The rest of the paper is organized as follows. Section 2 describes some of the cryptographic primitives, definitions, and some properties of the proxy reencryption. The system model and the assumptions of the proposed scheme are given in Section 3. The improved IBPRE algorithm is described in detail in Section 4, and the application of the improvements is deployed to a secure cloud data sharing scenario presented in Section 5. A comparison and analysis of the proposed scheme and existing schemes are provided in Section 6, and finally, the conclusion is given in Section 7.

2. Preliminaries

2.1. Bilinear Map and Decisional Bilinear Diffie–Hellman Problem [25]

Definition 1 (bilinear map). Let and are two cyclic groups of the same prime order and be a generator of . We say that is a bilinear map if it satisfies the following properties:(1)Bilinear: for all and , .(2)Nondegenerate: , where is the unit of .(3)Computability: can be efficiently computed.

Definition 2 (decisional bilinear Diffie–Hellman (DBDH) problem). Let and are two cyclic groups of the same prime order and be a generator of . Support that is a bilinear map. The decisional bilinear Diffie–Hellman (DBDH) problem is to decide, given a tuple of values (where ), whether holds.
Let be a security parameter of sufficient size. Formally, we say that the DBDH assumption holds in , if for all probabilistic polynomial time (PPT) algorithm , the following condition is true, where is defined as a negligible function:

2.2. Definition and Security Model of IBPRE-CE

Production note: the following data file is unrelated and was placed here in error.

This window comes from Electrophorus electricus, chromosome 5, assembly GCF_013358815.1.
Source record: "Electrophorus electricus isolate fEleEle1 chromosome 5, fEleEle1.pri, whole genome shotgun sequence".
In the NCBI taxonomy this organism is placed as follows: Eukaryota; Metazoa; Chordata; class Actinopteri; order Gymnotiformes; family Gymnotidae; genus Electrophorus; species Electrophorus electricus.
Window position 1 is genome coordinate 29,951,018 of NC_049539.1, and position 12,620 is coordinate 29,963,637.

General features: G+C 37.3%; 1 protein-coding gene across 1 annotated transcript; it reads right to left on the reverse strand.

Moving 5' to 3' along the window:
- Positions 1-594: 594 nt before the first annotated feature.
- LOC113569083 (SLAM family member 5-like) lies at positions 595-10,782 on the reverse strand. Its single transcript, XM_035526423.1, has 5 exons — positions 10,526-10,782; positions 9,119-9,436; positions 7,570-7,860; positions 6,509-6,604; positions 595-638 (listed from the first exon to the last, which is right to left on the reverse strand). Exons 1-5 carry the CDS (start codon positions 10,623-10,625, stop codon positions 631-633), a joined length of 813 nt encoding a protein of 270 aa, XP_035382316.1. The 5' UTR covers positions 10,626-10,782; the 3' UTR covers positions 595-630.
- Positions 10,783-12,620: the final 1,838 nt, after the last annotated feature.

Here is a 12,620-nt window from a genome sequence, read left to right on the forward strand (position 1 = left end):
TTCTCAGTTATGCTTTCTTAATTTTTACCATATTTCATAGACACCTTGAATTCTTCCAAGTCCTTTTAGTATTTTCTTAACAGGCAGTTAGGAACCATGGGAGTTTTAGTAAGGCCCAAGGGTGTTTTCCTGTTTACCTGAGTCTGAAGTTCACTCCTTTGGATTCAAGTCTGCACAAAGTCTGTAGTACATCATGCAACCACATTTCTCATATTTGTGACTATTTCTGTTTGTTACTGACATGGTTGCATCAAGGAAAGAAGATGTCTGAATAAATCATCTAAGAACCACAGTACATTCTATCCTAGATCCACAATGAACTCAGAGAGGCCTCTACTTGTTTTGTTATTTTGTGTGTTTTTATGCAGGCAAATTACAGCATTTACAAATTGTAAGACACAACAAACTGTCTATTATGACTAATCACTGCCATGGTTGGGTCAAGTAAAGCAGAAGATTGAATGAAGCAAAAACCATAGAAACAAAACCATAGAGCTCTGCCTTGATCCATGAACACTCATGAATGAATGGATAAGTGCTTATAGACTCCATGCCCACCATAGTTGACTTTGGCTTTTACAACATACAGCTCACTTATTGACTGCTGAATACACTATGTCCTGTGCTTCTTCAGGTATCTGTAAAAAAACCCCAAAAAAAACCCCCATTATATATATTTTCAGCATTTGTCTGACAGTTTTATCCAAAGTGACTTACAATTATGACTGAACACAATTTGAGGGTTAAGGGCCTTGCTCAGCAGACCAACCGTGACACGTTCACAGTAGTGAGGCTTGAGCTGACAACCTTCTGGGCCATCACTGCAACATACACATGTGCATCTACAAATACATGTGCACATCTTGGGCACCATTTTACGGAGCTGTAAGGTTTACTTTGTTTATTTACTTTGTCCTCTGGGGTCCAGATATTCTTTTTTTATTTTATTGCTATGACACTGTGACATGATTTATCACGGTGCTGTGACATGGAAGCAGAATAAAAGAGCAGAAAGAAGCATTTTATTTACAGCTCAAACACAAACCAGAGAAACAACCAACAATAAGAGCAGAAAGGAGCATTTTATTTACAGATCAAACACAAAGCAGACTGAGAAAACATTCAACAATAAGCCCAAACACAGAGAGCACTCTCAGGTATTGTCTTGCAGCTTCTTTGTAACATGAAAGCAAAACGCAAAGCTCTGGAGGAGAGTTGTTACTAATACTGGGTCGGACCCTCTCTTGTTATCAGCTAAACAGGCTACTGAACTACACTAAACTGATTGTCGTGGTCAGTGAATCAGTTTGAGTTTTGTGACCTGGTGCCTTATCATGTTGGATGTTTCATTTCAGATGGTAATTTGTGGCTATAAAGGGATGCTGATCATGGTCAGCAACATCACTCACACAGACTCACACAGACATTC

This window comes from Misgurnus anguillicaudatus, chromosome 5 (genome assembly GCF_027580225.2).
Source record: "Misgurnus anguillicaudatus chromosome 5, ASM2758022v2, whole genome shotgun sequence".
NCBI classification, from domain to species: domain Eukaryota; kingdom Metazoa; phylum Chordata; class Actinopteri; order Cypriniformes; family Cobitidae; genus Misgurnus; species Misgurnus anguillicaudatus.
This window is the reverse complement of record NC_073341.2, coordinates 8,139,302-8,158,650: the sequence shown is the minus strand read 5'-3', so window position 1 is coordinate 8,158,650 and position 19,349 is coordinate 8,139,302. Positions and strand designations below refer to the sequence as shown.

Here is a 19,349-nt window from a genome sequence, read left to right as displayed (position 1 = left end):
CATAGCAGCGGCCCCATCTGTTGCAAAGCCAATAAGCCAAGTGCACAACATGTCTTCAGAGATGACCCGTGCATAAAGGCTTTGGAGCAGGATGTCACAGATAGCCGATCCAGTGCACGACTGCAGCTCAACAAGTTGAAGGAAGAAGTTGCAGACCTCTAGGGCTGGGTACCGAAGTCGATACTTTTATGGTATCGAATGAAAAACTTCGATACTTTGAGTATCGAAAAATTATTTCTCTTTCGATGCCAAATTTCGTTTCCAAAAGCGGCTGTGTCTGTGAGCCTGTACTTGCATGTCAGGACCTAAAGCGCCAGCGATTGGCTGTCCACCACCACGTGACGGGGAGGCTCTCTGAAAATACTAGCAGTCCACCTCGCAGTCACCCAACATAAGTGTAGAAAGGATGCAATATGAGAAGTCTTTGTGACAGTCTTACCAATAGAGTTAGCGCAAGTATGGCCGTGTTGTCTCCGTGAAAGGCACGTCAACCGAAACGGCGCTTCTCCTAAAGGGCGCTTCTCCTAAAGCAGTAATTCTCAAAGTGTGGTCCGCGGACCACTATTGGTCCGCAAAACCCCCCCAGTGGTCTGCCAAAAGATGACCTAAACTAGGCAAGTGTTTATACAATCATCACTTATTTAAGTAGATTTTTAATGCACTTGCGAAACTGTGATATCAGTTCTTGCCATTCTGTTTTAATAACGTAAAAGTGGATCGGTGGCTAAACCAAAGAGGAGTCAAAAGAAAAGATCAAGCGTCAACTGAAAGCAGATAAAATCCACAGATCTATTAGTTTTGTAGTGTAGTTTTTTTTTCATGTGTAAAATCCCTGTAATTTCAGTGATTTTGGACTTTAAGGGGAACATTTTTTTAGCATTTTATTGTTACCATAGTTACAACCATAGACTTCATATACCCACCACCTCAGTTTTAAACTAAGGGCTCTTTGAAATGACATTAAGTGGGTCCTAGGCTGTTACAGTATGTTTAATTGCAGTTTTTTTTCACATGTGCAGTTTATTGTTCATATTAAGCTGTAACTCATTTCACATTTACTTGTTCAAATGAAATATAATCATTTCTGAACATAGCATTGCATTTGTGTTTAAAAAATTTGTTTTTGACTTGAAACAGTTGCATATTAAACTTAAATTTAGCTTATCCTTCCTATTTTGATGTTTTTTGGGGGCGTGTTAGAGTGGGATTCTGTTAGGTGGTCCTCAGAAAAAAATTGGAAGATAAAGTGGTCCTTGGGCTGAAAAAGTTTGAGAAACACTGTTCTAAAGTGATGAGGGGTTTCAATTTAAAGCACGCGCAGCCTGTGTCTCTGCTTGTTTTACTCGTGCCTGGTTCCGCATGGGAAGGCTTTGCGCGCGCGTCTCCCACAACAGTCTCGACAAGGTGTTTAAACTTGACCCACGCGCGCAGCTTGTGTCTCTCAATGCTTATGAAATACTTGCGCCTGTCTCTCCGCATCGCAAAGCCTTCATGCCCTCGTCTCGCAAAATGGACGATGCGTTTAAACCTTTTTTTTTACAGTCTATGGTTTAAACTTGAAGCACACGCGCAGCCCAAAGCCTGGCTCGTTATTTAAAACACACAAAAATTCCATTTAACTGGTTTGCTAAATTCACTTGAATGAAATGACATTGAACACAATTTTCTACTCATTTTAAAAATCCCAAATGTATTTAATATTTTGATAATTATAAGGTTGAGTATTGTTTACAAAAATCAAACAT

Definition 3 (identity-based proxy reencryption with ciphertext evolution). An identity-based proxy reencryption scheme with ciphertext evolution (IBPRE-CE) is a tuple of algorithms (Setup, KeyGen, Encrypt, RKGen1, RKGen2, Reencrypt1, Reencrypt2, Decrypt1, and Decrypt2) as follows:(1): taking a security parameter as input, this algorithm generates both master public parameters () and master secret key (). The is distributed to all participants, while the is kept secretly.(2): taking , , and an identity as input, this algorithm outputs a corresponding private key .(3): taking , identity , and message as input, this algorithm computes an original ciphertext .(4): taking , , identities, and an element of ciphertext as input, this algorithm calculates a delegation token .(5): taking , old private key , a new identity , and an element of ciphertext as input, this algorithm produces an update key .(6): taking , delegation key , and ciphertext as input, this algorithm converts the ciphertext into a delegation ciphertext .(7): taking , update key , and old ciphertext as input, this algorithm updates the ciphertext into a new ciphertext .(8): taking , delegator’s (latest) private key , and ciphertext as input, this algorithm outputs corresponding plaintext or an error flag .(9): taking , delegatee’s private key , and delegation ciphertext as input, this algorithm outputs corresponding plaintext or an error flag .We say that an IBPRE-CE scheme is consistent if for any valid identities , , and , their secret keys , , and (generated by ), the corresponding reencryption key and (generated by and ), and ciphertexts , , and (computed by , , and ), the following equations hold:...